There is water on nearly every page of Detective #32. It has splashed into the panels and made the colors run. It has sprayed onto the white borders, leaving stains. Everything is wet, soaked. I can smell it. It is not the sunny smell of ocean spray but the fishy, industrial, human smell of an urban river. It stinks.
There is water on nearly every page. And blood.
There was a time when I could distinguish the motivations of Bruce Wayne’s Batman from Peter Parker’s Spider-Man, who both donned masks and swung though urban jungles in response to the death of a father-figure. Spider-Man was driven by grief and guilt. Peter was, in a way, responsible for the murder of his Uncle Ben, whose death he still mourned when he first vowed to battle the forces of evil. Batman, on the other hand, was driven by a sense of justice, by the need to avenge the death of his parents who were unjustly taken from him as a boy, through no fault of his own. This sense of justice and the passing years allowed the Dark Knight detective to be cold, calculating and rational. Batman fought crime with his head; Spider-Man, his heart. I suppose this explains why I have always admired Batman but identified with Spider-Man. I, thank God, don’t have much experience with vengeance as a motivation. Grief and guilt? Well, that’s another matter.
Detective #32 makes me doubt this distinction. In this book, there is grief and guilt on nearly every page.
Manupal and Buccellato allow the damp decay of Gotham City to permeate every panel in this third installment in their “Icarus” storyline. Batman swims in the murky river to find evidence for the murder mystery he is trying to solve; Detective Bullock finds blood and horror on the waterfront docks; the teenaged Elena seeks out a decaying pier from which to grieve the death of her mother; the villain, The Squid, lurks in an abandoned riverfront aquarium where thin glass is the only thing holding back watery terror.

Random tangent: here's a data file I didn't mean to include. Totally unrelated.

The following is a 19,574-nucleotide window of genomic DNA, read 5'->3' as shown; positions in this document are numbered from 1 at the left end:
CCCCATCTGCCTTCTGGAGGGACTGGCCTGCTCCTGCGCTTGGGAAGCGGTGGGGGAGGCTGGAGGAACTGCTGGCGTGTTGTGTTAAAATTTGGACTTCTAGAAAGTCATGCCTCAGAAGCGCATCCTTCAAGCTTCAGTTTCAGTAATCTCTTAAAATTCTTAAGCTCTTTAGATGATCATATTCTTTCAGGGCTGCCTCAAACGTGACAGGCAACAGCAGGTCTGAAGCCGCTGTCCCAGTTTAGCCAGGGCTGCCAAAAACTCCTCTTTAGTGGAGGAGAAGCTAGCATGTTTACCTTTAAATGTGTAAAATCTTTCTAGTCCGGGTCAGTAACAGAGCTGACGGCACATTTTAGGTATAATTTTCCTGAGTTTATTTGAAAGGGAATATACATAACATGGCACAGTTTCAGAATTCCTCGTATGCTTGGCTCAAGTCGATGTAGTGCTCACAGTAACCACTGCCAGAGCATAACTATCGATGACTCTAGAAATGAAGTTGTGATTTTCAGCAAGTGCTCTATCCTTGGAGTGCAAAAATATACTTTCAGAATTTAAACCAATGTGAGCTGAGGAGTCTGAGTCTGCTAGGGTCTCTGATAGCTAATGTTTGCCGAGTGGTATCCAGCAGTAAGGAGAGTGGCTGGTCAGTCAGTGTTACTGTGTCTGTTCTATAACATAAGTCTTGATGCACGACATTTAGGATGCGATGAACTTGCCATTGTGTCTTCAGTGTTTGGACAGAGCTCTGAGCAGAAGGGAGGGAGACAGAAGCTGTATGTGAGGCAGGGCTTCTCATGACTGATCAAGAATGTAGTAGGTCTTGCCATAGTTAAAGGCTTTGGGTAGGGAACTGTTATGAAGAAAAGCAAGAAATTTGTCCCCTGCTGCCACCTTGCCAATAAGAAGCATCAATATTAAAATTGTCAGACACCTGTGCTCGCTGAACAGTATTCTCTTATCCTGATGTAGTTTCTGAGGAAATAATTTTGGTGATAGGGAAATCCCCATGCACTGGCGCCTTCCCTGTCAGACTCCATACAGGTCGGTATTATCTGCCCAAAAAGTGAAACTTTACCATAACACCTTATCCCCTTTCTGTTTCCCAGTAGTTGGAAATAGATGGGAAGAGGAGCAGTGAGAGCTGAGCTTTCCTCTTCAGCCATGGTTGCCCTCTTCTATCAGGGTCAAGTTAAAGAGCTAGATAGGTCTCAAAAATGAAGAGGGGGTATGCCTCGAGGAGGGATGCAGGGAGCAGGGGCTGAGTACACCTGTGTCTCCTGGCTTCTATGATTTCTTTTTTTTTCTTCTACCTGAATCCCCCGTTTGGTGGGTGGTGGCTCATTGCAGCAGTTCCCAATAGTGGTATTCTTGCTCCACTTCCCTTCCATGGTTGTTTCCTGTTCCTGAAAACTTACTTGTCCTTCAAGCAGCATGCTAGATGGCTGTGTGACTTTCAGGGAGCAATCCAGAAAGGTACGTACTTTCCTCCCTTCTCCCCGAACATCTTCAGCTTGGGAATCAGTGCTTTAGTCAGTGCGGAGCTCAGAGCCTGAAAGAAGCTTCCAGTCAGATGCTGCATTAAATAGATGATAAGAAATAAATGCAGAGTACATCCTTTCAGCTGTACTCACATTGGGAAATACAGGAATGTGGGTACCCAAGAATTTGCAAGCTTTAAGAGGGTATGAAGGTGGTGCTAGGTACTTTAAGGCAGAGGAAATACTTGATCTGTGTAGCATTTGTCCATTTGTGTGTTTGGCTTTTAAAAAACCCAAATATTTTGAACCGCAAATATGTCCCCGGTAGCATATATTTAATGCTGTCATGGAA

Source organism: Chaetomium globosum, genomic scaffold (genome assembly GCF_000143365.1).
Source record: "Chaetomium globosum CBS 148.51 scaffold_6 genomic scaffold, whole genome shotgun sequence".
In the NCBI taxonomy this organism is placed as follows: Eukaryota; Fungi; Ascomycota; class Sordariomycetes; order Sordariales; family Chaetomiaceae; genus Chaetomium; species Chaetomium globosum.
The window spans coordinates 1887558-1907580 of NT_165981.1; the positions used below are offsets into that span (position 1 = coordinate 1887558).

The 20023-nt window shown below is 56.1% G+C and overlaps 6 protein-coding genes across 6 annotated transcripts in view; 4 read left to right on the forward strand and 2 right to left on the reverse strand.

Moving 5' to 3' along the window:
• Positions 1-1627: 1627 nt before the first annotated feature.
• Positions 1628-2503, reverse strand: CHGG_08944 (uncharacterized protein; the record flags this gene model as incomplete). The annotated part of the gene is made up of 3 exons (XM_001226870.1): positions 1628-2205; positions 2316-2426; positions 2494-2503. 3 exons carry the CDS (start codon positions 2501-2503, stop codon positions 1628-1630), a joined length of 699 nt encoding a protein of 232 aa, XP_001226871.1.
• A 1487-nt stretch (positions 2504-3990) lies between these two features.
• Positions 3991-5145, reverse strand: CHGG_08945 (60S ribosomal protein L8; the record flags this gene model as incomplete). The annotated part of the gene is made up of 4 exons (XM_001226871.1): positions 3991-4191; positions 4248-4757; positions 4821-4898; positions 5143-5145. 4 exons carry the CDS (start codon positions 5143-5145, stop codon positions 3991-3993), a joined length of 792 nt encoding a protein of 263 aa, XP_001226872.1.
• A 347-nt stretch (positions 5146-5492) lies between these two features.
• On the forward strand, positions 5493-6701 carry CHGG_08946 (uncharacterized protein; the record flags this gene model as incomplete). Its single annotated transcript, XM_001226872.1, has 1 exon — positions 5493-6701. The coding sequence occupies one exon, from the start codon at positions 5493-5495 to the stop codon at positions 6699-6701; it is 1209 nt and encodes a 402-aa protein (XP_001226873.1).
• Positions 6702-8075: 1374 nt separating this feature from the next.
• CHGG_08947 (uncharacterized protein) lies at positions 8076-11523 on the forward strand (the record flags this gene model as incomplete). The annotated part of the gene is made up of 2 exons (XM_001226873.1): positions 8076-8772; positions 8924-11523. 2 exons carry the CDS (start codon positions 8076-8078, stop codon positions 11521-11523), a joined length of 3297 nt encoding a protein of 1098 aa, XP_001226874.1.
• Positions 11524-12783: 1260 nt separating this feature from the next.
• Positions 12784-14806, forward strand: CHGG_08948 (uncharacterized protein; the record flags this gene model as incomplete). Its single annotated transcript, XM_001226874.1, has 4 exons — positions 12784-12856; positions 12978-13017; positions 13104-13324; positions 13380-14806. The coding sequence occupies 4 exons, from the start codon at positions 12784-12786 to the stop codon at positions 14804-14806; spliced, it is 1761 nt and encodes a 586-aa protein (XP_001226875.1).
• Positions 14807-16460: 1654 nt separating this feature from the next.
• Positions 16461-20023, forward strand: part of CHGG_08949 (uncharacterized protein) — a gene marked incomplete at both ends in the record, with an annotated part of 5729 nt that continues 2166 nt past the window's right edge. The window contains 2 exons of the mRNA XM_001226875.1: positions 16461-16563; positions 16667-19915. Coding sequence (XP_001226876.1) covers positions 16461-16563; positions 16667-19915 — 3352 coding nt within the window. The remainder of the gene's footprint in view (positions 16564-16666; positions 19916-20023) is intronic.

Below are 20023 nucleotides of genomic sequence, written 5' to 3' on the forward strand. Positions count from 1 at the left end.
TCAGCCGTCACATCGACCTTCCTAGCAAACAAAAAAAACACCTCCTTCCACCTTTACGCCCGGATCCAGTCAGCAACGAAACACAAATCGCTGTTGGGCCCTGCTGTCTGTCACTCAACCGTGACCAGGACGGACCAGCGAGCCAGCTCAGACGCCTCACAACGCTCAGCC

In Manapul’s and Buccellato’s mystery, character is as important as plot. Bullock wrestles with the death of his partner, a loss brought back to him by the arrival of the Icarus drug in Gotham; the details are unclear, and Bullock’s obsession with the case is the reader’s only real hint about the depth of his loss. Elena grieves and, perhaps, feels guilty for the tragic death of her mother; we don’t yet know her secret, but Elena is clearly drowning under past mistakes. Batman grieves for Damian, feels responsible for his lost child; his obsession with the murky waters of this case, with Elena, is surely driven by something more than just a sense of injustice.
On the story’s title page, Batman stands unnoticed by Elena as she sits on the end of an abandoned pier, surrounded by signs of loss and decay. She speaks to her dead mother: “I hate this place. I feel like I’m falling down . . . you got caught in the undertow, Mom . . . and I’m drowning with you.” It is a wonder that Batman can hear her, over the waves that pound against the pier, over the wind that blows his cape; but he does. She speaks, to the waves and the wind: “Who would want to save this stupid place?” And Batman, his single word hanging in the air against the vast cityscape, against the rolling, roiling, stinking river, speaks: “Me.”
Gotham has never seemed so wet before, everyone soaked to the skin.
Who is responsible for the death of Elena’s mother? What drives Bullock, rendered here, in words and pictures, more lovingly than I can ever before recall? What is the secret of Icarus and how does it connect to Bruce Wayne? Will Elena be the new Robin? These are the questions that the mystery leaves us with but, in a way, they are the least interesting questions of all.
They pale beside the deeper questions raised by this tale of the Dark Knight.
How long will the levee hold? Is the current too strong? Will anyone make it to shore? Will we all be lost to grief, to guilt?
It’s rough out there
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